Monday, June 17, 2013

Old Coins Can Be Worth More Than You Think


 For years, people have been saving up there up their coins for a rainy day. Whether or not you ever cash them in, it feels good to know that they are there if you ever need them.  
But what you may not realize, especially if you have inherited a family members old coins, or you yourself have a jar stashed somewhere that you started collecting many years ago, is that there may be a lot more value in that old jar of coins than meets the eye. 

In fact, at Atlanta Gold and Silver, we have been seeing a lot of people coming in with old coin collections and walking out the door with a large check in hand. Of course, not every old jar of coins is valuable (in terms of silver, you want to look for dimes and quarters pre 1965), but there is no harm in looking. 

So, how do you know if your bag of dimes is worth more than, well, a bag of dimes? Here are some things to look for and some tips that may help you find some substantial money laying around the house.

Note: these values are not absolute and they are based on the price of silver in May 2013.  These are based the melt value, and do not consider condition or possible collector's value. 
  • 1916-1945 Mercury dimes.  These are 90% silver (10 percent copper) and each dime can fetch a price of around $1.50 
  • 1946-1964 Roosevelt Dime: Despite the year, these dimes are the same weight (2.5 grams) as the Mercury dimes and are worth the exact same as the earlier dimes. 

  • The rest of your dimes (beginning in 1965), are simply dimes worth 10 cents each.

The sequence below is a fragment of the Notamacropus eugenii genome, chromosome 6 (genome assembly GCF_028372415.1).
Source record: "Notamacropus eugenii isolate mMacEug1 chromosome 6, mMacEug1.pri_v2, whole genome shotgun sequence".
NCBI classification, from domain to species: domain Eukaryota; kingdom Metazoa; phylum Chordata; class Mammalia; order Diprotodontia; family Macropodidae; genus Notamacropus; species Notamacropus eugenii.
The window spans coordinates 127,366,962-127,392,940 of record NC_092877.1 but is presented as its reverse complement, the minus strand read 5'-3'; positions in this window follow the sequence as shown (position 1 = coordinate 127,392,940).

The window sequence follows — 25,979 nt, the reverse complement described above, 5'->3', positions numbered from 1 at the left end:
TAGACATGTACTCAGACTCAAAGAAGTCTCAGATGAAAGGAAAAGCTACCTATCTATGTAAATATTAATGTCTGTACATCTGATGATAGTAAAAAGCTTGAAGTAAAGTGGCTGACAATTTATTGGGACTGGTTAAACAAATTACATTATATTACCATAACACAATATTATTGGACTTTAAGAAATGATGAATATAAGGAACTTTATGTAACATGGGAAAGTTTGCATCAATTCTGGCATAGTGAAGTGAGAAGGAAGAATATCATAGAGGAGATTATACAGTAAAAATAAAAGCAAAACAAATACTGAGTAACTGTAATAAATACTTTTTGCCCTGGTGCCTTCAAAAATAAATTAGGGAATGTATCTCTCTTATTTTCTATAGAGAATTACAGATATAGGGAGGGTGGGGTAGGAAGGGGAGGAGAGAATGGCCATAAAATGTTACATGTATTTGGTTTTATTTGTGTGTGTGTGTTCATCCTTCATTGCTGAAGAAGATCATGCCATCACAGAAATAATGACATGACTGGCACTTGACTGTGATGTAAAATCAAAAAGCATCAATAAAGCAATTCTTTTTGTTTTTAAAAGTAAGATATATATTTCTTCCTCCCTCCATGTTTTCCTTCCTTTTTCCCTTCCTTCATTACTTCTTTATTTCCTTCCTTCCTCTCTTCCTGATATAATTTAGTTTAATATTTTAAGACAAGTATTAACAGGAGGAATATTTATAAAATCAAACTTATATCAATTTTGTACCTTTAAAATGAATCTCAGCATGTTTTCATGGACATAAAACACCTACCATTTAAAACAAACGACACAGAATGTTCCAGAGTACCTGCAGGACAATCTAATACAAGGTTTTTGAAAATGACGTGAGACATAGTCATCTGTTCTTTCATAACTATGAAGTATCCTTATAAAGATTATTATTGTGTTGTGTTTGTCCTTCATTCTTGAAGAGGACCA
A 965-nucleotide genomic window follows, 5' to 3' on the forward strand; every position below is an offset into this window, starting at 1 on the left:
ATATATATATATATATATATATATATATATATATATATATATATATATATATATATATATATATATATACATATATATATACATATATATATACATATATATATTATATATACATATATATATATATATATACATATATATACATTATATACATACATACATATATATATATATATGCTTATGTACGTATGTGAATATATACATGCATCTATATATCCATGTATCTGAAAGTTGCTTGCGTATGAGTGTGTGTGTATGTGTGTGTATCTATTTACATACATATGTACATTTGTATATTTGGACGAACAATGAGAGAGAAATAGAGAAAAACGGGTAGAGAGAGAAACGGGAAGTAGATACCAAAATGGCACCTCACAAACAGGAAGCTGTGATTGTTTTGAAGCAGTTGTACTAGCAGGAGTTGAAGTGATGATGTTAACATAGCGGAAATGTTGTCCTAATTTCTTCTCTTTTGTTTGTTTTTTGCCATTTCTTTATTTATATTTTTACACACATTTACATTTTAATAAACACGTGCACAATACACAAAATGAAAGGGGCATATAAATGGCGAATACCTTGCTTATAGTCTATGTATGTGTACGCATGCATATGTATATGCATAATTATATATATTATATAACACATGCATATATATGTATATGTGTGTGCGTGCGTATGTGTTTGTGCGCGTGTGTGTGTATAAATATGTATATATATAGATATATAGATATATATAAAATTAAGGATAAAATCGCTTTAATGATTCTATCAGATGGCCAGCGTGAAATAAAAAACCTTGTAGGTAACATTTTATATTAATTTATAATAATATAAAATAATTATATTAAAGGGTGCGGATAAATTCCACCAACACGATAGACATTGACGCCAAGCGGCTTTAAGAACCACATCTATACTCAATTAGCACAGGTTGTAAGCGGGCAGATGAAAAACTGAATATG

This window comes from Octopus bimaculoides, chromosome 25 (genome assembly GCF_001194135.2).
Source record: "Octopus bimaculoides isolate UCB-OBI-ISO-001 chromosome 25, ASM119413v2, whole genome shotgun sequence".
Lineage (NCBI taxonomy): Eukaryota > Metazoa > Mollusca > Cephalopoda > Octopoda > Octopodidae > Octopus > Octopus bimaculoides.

• 1916-1930 Standing Lady Liberty Quarter.  If you happen to have these in your old stash, you are in luck. At 6.25 grams, you have a little over $4 in silver value. 



  • 1932-`1964 Quarter.  Any quarters during this period (before 1965) are worth the same as the Lady Liberty Quarters and weigh the same 6.25 grams.
  • While you are less likely to have half dollars just collecting dust in the house, it's still worth looking.  Any half dollar minted in 1964 or earlier can be worth about 12 dollars. 
  • Even the ones that are made between 1965-1970 still have a little value in them (they are composed of 40% silver, compared to the pre-1964 90% silver ones)
Here are a few more coins that may bring you some extra cash..
  • Morgan Dollar (1878-1921).  Based on the price of silver, you could have about 17 dollars in just one of those. 
  • Peace Dollar (1921-1935) Same as above
To find out more about the different types of coins and mintage of the coins, visit http://www.usmint.gov/


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